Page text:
Making a difference in Douglas County’s suicide rate |

Making a difference in Douglas County’s suicide rate

by Denise Castle

This letter is in response to the kind words of Dylan Zigenis in his letter to the editor. I believe that what Dylan and his family experienced is nothing more than our mission in action, administered by the hopeful, kind and loving director (and only employee) of our agency. Those of us who volunteer for suicide prevention in Douglas County do so to support people who have been affected by suicide and to prevent future suicides in our community.

We would like to clarify that the Suicide Prevention Network does receive funding by way of grant monies awarded by the Nevada State Office of Suicide Prevention. In addition the Douglas County commissioners have graciously awarded annual grant funds since 2009. We applaud the county commissioners in their efforts as they have seen the need in Douglas County and have been very generous to our agency. These funds support our extra programs and with their help will continue.

Our mission is “To provide suicide prevention, intervention, education and support service for all members of Douglas County.” Since 2009 a group of about 16 dedicated volunteers have been working to put on the annual Memory Walk in September, give support to individuals affected by suicide via group sessions, assist first responders who are called upon in life and death crises, and educate, educate, educate the general public. Debbie Posnien, executive director of Suicide Prevention Network, has worked tirelessly to get our message out to the public; to make sure that those in need of our services know who to call and where to go to get help.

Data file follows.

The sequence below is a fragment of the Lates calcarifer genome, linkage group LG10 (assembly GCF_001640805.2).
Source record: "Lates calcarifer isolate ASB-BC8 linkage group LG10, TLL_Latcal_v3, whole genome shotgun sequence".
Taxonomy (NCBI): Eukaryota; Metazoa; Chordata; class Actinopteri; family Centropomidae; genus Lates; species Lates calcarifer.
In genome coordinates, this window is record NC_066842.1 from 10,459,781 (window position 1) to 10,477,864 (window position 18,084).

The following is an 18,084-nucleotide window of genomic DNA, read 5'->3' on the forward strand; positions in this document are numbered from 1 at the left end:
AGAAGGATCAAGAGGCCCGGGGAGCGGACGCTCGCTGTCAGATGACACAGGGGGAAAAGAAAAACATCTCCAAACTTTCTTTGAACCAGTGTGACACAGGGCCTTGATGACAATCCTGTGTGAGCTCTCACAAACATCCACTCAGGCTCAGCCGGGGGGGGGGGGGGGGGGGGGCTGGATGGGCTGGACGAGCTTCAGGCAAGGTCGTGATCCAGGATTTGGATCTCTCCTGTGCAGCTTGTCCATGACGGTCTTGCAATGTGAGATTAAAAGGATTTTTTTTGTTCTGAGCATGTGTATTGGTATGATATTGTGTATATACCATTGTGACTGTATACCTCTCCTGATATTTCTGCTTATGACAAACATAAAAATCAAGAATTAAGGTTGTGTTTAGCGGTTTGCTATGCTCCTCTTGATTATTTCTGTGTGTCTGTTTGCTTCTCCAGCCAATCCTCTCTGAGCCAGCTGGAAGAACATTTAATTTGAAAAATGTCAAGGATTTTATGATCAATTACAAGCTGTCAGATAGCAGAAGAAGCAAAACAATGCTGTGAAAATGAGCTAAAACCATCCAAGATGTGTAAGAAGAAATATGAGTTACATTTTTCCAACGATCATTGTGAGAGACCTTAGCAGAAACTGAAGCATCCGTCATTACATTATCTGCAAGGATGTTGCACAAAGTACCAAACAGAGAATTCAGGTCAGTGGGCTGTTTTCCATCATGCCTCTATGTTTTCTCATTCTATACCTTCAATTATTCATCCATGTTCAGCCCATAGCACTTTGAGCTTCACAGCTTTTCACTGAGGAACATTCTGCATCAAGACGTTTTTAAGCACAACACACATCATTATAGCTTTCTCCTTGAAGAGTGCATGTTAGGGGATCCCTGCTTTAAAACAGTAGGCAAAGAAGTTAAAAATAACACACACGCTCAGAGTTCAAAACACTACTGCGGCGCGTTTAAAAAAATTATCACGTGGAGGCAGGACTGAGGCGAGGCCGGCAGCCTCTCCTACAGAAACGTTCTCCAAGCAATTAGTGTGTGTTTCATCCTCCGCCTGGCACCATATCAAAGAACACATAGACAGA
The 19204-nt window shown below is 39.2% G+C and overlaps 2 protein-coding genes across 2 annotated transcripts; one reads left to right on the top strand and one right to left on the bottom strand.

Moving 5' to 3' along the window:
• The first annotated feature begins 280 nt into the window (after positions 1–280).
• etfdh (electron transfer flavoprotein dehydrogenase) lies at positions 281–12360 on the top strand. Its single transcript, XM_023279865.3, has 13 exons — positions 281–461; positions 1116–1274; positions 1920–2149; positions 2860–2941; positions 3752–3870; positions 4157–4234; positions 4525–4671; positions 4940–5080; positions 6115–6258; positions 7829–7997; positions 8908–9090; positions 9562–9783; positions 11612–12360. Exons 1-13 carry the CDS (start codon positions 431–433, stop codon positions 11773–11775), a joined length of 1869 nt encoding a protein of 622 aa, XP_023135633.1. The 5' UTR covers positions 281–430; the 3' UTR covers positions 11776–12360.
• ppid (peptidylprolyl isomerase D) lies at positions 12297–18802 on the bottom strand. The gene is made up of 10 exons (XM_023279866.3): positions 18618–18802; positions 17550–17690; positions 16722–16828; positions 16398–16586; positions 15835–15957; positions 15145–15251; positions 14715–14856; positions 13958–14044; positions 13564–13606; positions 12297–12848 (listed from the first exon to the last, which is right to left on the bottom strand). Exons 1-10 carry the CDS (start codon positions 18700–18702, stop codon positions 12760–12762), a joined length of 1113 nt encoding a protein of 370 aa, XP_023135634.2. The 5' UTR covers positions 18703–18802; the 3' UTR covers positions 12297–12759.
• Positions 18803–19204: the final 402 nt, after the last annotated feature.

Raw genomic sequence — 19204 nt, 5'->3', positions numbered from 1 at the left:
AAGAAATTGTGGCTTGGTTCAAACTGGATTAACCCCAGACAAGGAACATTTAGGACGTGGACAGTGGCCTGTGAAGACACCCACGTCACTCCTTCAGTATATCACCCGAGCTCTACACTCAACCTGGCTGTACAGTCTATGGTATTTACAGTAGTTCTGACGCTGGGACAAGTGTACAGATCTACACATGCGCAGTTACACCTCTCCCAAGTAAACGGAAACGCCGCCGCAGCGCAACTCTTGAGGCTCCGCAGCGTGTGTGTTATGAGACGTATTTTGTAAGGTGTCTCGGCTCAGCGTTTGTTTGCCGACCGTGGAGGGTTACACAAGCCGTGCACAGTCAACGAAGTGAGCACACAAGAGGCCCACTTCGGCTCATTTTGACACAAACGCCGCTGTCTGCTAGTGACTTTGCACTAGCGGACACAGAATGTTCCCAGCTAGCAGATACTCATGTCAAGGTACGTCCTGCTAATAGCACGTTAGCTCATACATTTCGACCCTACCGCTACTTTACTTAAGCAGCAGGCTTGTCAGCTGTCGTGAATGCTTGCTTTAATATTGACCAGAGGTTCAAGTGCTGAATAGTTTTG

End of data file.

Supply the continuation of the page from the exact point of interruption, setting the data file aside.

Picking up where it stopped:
In the past three years we have accomplished a lot. We have increased the number of participants in the annual memory walk from 87 in 2009 to 130 in 2011, and have created an energizing event with community support. We continue to offer a support group for those who have lost loved ones to suicide, which meets twice a month. Regular attendance has increased from about four in 2009 to 15 currently. Living Out Loud, a student group, was started to encourage young people in the community to speak out about their feelings, planned teen activities within the community in hopes that talking will avert an action such as suicide. More than 15 young people meet twice monthly and plan their own events. Over one hundred gun lock packages with Suicide Prevention Network contact information were distributed at a community fundraising dinner. Most importantly, the number of suicides in Douglas County has dropped dramatically, during a period of national economic upheaval.

Statistics are as indicated below for the last three years:

2008 – 21 completed suicides

2009 – 22 completed suicides

2010 – 6 completed suicides

To date in 2011 – 7 completed suicides

The more astounding statistic is one that the East Fork Paramedic District is tracking and that is there are over 210 attempted suicides in both 2009 and 2010.

The work must continue!

Fundraising has always been difficult for non-profit organizations trying to achieve growth and sustainability. The same is true today! Like all non-profit agencies in this current economy, we face disappearing and/or shrinking funding as a fact of life. We now find ourselves in the position of needing to reach out to our community to keep our agency solvent. Please help us to continue to be a resource in our community for those in need. Thank you for your past support and for any continuing support you may be able to offer. It has and will be appreciated, not only by our organization, but by those we serve, as suicide is everyone’s business.

Denise Castle is writing this on behalf of the Suicide Prevention Network’s board of directors.